It was already dark and two one-room evangelical churches, each with an outsized sound system, were competing to spread the word when Thelma arrived to show us how to make corn tortillas, a staple of the Guatemalan diet.
She put a clay platter on the fire, patted balls of dough between her hands and created a perfectly round tortilla.
Our attempts were less successful – thick, misshapen but equally tasty when paired with that evening’s pepián, a rich spicy stew.
The following morning, we filed along dusty pre-colonial pathways and through fields littered with the skeletal husks of harvested corn and regimented with rows of snow peas.
People worked their plots with basic hoes while I stood back to let an old man pass; he ran downhill in a cloud of dust and carrying a pile of logs on his back that was almost as tall as he was.
Winding up a narrow ridge to the highest part of the trek, where crops met cloud forest, we stopped to gaze over the distant Pacific slopes and the six volcanoes that materialise on clear days.
After stopping for lunch on a grassy plateau backed by whispering cypresses, we descended between forested peaks and towering sugar cane.
That evening, we visited a women’s weaving cooperative in a nearby village.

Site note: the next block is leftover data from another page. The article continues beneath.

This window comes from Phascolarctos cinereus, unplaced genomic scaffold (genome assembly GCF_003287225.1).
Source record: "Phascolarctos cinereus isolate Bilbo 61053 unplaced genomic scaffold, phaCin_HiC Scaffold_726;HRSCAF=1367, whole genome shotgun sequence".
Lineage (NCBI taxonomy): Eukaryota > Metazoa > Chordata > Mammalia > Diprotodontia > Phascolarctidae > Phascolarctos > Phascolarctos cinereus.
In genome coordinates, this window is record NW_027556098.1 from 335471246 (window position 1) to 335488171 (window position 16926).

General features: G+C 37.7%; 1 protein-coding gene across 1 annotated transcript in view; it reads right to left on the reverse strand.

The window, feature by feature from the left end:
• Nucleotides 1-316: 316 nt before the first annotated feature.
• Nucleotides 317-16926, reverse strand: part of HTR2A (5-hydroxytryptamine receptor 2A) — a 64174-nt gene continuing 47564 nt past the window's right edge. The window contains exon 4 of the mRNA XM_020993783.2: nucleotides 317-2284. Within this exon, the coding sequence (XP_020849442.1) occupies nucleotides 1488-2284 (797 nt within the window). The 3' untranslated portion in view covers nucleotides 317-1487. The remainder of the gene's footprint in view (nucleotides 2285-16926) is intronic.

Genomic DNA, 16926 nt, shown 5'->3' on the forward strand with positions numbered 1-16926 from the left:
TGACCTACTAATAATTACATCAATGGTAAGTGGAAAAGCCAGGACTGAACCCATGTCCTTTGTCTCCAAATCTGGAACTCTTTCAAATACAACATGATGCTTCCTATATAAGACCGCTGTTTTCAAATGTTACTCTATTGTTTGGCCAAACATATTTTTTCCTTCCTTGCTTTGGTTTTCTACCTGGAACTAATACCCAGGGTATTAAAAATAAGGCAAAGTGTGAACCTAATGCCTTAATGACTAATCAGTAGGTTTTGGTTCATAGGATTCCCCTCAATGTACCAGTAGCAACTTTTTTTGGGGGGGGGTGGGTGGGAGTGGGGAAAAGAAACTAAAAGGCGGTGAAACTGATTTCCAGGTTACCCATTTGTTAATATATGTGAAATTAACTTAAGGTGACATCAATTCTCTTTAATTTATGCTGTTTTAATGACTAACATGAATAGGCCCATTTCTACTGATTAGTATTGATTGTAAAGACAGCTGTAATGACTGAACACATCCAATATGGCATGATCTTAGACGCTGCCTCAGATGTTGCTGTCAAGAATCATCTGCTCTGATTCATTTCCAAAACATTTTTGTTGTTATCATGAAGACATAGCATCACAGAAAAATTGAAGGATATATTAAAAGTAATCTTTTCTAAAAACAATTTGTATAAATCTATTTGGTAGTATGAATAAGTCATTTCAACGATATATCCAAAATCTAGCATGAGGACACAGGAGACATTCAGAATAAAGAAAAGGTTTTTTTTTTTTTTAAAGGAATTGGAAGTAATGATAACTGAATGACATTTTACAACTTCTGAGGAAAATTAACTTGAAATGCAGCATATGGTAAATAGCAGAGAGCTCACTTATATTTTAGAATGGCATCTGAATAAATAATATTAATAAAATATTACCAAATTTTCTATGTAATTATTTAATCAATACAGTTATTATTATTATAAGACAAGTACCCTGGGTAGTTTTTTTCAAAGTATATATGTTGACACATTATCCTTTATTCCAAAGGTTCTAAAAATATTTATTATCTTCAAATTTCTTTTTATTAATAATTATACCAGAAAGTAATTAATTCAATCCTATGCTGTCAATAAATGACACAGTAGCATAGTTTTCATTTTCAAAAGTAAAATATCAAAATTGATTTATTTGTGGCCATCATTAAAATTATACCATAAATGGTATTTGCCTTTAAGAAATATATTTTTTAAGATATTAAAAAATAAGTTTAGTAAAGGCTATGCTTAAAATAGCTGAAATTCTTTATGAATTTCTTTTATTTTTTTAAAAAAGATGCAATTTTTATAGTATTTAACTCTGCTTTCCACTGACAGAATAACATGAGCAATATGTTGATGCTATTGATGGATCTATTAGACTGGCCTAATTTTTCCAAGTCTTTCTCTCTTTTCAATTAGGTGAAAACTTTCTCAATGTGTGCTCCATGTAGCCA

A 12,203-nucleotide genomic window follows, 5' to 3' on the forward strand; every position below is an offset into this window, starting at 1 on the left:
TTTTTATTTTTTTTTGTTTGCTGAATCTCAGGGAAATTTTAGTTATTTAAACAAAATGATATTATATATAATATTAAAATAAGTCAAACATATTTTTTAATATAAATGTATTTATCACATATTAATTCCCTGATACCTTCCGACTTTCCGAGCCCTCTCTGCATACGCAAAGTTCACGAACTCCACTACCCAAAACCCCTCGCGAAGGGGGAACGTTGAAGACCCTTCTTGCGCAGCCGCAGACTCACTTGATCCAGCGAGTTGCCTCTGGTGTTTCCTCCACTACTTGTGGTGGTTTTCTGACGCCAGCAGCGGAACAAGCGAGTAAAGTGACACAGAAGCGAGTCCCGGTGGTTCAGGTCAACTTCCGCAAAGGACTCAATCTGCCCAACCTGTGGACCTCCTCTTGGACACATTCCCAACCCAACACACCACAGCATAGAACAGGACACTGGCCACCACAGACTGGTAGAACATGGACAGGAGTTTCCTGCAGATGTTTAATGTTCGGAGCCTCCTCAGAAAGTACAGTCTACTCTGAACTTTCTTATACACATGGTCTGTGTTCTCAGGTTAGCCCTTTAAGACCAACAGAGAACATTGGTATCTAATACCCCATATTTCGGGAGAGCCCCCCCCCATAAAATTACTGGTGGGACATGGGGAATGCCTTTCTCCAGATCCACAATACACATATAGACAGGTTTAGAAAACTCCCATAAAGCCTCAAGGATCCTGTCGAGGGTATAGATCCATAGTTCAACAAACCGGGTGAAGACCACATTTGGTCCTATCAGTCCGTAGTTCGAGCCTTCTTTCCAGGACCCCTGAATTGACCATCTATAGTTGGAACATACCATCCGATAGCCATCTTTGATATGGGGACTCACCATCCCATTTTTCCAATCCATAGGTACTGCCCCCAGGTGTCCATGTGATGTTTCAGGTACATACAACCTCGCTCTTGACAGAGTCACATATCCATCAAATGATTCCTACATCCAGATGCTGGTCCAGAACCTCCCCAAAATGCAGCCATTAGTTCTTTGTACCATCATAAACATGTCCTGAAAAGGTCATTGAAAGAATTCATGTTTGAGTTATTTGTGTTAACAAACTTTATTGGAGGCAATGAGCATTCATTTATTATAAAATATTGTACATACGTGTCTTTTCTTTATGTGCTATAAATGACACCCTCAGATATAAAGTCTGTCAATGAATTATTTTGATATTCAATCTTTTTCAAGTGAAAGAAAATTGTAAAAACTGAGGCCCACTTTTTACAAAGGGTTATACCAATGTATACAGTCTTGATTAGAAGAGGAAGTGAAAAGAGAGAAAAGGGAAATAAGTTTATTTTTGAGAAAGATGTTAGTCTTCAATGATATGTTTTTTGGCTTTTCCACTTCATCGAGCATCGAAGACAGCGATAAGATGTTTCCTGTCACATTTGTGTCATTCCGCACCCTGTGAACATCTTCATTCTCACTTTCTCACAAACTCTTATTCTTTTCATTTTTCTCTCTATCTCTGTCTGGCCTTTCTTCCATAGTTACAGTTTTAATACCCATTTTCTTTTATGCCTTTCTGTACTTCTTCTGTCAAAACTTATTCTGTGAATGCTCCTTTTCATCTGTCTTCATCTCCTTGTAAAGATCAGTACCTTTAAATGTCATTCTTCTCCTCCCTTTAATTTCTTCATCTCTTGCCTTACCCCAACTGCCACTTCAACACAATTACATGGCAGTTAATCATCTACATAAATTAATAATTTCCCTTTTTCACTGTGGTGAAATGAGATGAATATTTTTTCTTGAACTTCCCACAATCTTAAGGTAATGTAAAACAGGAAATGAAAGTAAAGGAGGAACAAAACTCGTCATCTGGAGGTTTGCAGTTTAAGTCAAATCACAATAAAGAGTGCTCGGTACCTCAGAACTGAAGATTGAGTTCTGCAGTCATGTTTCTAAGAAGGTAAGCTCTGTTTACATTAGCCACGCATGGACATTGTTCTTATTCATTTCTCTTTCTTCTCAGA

Three generations of the same family were making huipils; some were kneeling at backstrap looms, deftly passing the shuttle through a complex mesh of threads, others were embroidering flowers, a Maya symbol of fertility, or spinning yarn.
These aren’t so much pieces of clothing as a part of each community’s identity, with the colours and age-old symbols inspired by nature. Nor are they made in a hurry.
“Complex huipils can take up to four months to make,” explained the grandmother, who’d been weaving for 40 years and could still kneel all day.
The final leg of the trek brought a knee-challenging descent into the Madre Vieja river valley. We walked along twisting narrow tracks that cut through a patchwork of fields, stopping to greet an elderly farmer who wished us well in Cakchiquel, one of the many Maya dialects.
They have been growing coffee around Atitlán for over 100 years, and we stopped off at a small community-run finca. Here, coffee farmer Walfre walked us through the whole organic process, from plucking the ripe red berries, to shelling, washing and drying the beans in the sun.
Our penultimate descent – with a break for lunch – meant crossing the river via another, even more dramatic hanging bridge.
We then scrambled upwards for our first view over shimmering Lake Atitlán, before heading down through terraced fields of flowers and vegetables to the lakeshore, where the group parted and we said our goodbyes.
Set in a vast caldera, Lake Atitlán has seduced many a traveller, including the oft-misquoted writer Aldous Huxley, who always protested that he had never described it as ‘the most beautiful lake in the world’.